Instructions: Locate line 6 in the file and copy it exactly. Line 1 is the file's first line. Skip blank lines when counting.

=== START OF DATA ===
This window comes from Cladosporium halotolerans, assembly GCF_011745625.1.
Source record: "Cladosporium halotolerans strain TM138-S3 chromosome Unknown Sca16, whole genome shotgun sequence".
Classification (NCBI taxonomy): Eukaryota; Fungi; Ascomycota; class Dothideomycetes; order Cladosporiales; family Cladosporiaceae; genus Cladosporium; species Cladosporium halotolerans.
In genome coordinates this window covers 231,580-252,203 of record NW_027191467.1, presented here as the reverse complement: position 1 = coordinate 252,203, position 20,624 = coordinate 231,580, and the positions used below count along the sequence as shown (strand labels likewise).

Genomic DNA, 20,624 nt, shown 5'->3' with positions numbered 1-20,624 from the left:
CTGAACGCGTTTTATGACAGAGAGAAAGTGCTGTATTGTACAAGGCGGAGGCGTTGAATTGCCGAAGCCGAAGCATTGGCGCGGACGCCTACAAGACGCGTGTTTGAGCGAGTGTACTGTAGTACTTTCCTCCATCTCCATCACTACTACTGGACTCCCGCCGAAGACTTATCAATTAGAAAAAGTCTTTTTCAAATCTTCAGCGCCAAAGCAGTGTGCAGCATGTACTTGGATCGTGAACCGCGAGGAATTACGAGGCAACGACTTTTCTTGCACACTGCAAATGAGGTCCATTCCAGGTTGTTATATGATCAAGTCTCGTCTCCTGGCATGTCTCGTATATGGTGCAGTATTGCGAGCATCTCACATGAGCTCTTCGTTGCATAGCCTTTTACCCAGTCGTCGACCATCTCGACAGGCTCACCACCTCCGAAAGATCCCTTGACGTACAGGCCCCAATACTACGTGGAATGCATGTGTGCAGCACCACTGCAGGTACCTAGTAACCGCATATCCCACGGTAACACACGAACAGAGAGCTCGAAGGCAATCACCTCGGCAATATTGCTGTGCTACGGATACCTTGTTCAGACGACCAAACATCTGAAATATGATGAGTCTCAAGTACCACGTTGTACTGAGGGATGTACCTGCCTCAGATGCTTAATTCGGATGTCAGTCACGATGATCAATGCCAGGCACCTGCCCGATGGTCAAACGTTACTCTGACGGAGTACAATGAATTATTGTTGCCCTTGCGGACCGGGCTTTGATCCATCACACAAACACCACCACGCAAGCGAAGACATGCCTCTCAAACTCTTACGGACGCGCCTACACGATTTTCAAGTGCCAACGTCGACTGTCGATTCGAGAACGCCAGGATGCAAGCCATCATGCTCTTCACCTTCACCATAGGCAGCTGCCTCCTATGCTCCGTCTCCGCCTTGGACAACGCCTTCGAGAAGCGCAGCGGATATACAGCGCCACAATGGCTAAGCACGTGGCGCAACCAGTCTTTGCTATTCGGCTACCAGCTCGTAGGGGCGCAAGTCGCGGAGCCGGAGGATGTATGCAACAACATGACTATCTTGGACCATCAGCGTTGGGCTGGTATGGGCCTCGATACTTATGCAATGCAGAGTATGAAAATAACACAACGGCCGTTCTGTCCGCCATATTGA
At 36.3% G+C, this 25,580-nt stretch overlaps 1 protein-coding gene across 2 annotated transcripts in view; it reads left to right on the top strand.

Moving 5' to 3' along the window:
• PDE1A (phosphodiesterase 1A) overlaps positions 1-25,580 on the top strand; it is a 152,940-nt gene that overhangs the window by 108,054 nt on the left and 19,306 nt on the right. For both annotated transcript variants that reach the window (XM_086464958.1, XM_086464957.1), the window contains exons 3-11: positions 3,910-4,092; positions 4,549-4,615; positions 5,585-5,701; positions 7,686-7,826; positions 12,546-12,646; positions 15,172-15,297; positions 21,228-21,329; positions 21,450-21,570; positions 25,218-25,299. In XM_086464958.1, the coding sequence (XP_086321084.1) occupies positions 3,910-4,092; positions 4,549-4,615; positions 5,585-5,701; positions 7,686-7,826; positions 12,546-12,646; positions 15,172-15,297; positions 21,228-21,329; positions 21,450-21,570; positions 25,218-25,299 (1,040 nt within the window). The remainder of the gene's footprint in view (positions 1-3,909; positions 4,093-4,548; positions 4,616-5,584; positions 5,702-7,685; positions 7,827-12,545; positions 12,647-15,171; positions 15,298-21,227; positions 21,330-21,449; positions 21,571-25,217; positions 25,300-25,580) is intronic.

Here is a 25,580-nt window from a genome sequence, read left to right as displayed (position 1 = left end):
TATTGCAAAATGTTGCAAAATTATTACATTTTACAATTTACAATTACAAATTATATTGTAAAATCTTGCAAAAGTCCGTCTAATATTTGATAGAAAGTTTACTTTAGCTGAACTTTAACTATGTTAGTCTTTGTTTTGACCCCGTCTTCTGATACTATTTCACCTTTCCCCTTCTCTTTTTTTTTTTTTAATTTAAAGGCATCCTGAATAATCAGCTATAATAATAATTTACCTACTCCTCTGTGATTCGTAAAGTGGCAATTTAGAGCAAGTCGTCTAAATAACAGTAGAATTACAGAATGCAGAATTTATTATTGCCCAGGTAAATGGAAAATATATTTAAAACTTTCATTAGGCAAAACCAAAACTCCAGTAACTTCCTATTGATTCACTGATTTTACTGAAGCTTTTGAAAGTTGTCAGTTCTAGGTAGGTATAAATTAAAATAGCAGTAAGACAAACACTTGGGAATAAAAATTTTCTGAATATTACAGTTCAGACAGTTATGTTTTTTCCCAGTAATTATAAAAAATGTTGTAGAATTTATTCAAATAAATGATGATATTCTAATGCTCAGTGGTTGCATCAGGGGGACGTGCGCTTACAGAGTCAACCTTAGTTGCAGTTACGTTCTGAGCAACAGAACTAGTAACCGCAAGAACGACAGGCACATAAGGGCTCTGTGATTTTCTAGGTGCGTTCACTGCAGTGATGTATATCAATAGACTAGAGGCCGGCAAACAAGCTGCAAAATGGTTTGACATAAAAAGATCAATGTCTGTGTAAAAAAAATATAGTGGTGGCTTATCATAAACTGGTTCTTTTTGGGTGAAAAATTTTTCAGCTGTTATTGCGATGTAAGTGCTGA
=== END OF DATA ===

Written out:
CTGAACGCGTTTTATGACAGAGAGAAAGTGCTGTATTGTACAAGGCGGAGGCGTTGAATTGCCGAAGCCGAAGCATTGGCGCGGACGCCTACAAGACGCGTGTTTGAGCGAGTGTACTGTAGTACTTTCCTCCATCTCCATCACTACTACTGGACTCCCGCCGAAGACTTATCAATTAGAAAAAGTCTTTTTCAAATCTTCAGCGCCAAAGCAGTGTGCAGCATGTACTTGGATCGTGAACCGCGAGGAATTACGAGGCAACGACTTTTCTTGCACACTGCAAATGAGGTCCATTCCAGGTTGTTATATGATCAAGTCTCGTCTCCTGGCATGTCTCGTATATGGTGCAGTATTGCGAGCATCTCACATGAGCTCTTCGTTGCATAGCCTTTTACCCAGTCGTCGACCATCTCGACAGGCTCACCACCTCCGAAAGATCCCTTGACGTACAGGCCCCAATACTACGTGGAATGCATGTGTGCAGCACCACTGCAGGTACCTAGTAACCGCATATCCCACGGTAACACACGAACAGAGAGCTCGAAGGCAATCACCTCGGCAATATTGCTGTGCTACGGATACCTTGTTCAGACGACCAAACATCTGAAATATGATGAGTCTCAAGTACCACGTTGTACTGAGGGATGTACCTGCCTCAGATGCTTAATTCGGATGTCAGTCACGATGATCAATGCCAGGCACCTGCCCGATGGTCAAACGTTACTCTGACGGAGTACAATGAATTATTGTTGCCCTTGCGGACCGGGCTTTGATCCATCACACAAACACCACCACGCAAGCGAAGACATGCCTCTCAAACTCTTACGGACGCGCCTACACGATTTTCAAGTGCCAACGTCGACTGTCGATTCGAGAACGCCAGGATGCAAGCCATCATGCTCTTCACCTTCACCATAGGCAGCTGCCTCCTATGCTCCGTCTCCGCCTTGGACAACGCCTTCGAGAAGCGCAGCGGATATACAGCGCCACAATGGCTAAGCACGTGGCGCAACCAGTCTTTGCTATTCGGCTACCAGCTCGTAGGGGCGCAAGTCGCGGAGCCGGAGGATGTATGCAACAACATGACTATCTTGGACCATCAGCGTTGGGCTGGTATGGGCCTCGATACTTATGCAATGCAGAGTATGAAAATAACACAACGGCCGTTCTGTCCGCCATATTGA